There is something almost magical about tuning a drum. It is an experience that is more tactile and sensual than it is cerebral. The feel of the wood, the tension of the head, the look of the surfaces, and the tones that ring from striking the head all contribute in the tuning process. With time, a drum can become cold or worn. It can sound incompatible with other instruments, or with the acoustic environment. Tuning helps a drum overcome all these factors, whereby the drum can reach its full potential.
Typefaces, in a sense, share much with musical instruments. They are rarely ends in themselves; created for creation’s sake. Their purpose is to communicate, not just in content, but in style. Yet, as they come into being, digital typefaces encounter their own particular limits—limits of usability and technology. Operating systems, applications, and information networks are constantly evolving, as well as the group of people who use them. The variety of languages used in science, humanities, and commerce are also constantly changing. Fonts, the usable forms of typefaces, need to complement this evolution.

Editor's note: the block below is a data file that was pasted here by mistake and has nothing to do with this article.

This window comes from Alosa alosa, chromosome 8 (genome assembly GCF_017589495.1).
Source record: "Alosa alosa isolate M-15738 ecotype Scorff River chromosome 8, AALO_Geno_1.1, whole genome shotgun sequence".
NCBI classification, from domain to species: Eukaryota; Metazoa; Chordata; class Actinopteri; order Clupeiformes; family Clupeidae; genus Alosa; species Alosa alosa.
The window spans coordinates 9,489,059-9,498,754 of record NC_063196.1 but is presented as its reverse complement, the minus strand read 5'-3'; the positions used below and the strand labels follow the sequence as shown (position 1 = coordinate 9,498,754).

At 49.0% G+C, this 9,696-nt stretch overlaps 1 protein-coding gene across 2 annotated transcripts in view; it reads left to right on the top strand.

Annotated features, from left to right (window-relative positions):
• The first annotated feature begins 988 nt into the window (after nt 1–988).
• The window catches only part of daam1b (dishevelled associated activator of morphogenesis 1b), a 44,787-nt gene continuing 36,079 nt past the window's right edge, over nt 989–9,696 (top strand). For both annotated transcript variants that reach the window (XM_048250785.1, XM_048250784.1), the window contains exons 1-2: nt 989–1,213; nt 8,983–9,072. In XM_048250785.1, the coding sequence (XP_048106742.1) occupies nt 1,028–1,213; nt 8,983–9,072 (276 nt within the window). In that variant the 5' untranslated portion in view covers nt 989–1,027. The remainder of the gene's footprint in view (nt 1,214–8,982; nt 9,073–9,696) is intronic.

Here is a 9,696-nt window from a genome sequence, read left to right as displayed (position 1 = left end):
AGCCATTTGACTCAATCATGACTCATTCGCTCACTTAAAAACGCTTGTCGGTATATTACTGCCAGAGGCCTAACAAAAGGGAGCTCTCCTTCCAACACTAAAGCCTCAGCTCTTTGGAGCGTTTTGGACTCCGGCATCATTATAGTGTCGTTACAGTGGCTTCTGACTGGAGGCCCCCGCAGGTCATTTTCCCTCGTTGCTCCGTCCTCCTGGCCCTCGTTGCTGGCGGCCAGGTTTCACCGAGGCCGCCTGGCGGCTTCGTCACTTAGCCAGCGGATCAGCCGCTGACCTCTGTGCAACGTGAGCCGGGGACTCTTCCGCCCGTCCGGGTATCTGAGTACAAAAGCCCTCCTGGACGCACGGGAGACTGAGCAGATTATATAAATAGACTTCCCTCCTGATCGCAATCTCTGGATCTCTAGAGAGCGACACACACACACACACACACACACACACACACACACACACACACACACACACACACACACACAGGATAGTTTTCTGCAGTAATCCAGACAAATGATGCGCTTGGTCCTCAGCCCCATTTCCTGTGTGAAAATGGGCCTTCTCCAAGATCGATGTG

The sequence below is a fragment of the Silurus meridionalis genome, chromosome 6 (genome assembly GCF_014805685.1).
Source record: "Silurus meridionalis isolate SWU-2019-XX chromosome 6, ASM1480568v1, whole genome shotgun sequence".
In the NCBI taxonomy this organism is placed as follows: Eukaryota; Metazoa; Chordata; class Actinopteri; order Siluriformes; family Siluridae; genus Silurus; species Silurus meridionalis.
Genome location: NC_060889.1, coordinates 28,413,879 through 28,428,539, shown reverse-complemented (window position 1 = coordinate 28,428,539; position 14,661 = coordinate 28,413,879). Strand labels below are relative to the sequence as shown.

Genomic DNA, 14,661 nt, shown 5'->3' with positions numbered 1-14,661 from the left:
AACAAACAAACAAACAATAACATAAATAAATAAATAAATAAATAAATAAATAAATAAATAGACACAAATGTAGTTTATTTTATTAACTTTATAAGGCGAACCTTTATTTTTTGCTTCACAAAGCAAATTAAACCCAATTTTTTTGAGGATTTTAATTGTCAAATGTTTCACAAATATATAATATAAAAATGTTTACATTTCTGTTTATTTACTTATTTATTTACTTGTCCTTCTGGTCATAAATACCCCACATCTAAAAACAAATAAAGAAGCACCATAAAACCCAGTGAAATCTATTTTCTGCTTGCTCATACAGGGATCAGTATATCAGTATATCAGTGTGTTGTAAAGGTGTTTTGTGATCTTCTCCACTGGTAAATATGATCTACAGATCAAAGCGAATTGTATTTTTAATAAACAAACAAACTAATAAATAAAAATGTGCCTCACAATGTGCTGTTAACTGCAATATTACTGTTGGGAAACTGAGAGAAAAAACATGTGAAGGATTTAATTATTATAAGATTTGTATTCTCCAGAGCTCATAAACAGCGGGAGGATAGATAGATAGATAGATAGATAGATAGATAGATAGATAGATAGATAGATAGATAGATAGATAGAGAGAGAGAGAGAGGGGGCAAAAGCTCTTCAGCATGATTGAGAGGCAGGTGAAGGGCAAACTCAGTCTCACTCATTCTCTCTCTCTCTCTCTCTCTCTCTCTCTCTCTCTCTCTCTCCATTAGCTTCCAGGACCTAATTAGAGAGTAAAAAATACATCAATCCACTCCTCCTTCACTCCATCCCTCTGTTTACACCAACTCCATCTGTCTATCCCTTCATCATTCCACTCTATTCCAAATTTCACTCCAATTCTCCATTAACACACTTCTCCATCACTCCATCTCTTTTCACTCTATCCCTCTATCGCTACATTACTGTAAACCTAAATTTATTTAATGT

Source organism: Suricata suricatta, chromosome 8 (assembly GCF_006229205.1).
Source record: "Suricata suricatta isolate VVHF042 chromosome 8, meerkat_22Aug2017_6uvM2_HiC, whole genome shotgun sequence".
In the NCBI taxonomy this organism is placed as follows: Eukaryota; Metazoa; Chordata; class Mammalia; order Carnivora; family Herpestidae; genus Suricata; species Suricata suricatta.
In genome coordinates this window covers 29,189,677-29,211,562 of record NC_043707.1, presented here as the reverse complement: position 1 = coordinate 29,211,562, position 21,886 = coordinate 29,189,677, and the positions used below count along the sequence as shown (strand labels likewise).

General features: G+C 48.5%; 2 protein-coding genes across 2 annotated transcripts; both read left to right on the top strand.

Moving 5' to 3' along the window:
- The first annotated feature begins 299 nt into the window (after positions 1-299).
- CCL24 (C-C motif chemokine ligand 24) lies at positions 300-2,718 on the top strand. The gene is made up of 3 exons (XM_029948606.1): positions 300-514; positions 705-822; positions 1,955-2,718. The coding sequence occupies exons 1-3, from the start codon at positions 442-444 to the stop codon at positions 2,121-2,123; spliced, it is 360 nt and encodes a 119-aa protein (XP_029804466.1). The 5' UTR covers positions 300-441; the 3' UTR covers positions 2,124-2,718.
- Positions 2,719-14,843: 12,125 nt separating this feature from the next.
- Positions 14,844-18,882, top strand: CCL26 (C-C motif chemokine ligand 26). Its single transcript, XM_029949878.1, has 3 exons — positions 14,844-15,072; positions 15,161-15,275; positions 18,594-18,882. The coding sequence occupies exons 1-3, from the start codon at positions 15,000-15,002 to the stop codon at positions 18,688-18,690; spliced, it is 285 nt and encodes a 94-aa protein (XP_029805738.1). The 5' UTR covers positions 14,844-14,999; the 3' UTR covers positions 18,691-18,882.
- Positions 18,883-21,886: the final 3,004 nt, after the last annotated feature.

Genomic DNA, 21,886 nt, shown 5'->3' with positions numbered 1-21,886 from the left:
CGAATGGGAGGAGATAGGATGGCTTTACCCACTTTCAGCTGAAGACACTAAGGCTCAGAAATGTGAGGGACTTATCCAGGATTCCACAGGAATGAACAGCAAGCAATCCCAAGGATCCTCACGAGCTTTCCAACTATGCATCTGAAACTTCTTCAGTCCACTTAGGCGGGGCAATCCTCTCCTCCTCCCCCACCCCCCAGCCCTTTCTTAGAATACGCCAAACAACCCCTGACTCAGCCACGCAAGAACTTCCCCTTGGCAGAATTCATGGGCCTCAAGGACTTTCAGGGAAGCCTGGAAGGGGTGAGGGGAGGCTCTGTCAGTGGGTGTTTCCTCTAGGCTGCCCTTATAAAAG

Tuning a typeface involves improving upon its original concept by expanding its unique characteristics to perform to particular needs. A typeface enhanced in this manner breaks through its previous limits of usability and technology. As a result the typeface, and ultimately the expression it materialises, can achieve their full potential.
My professional pursuits are focused around the creation of letters—that is, the design and development of typefaces and logotypes; in concept, drawing, building, and refining.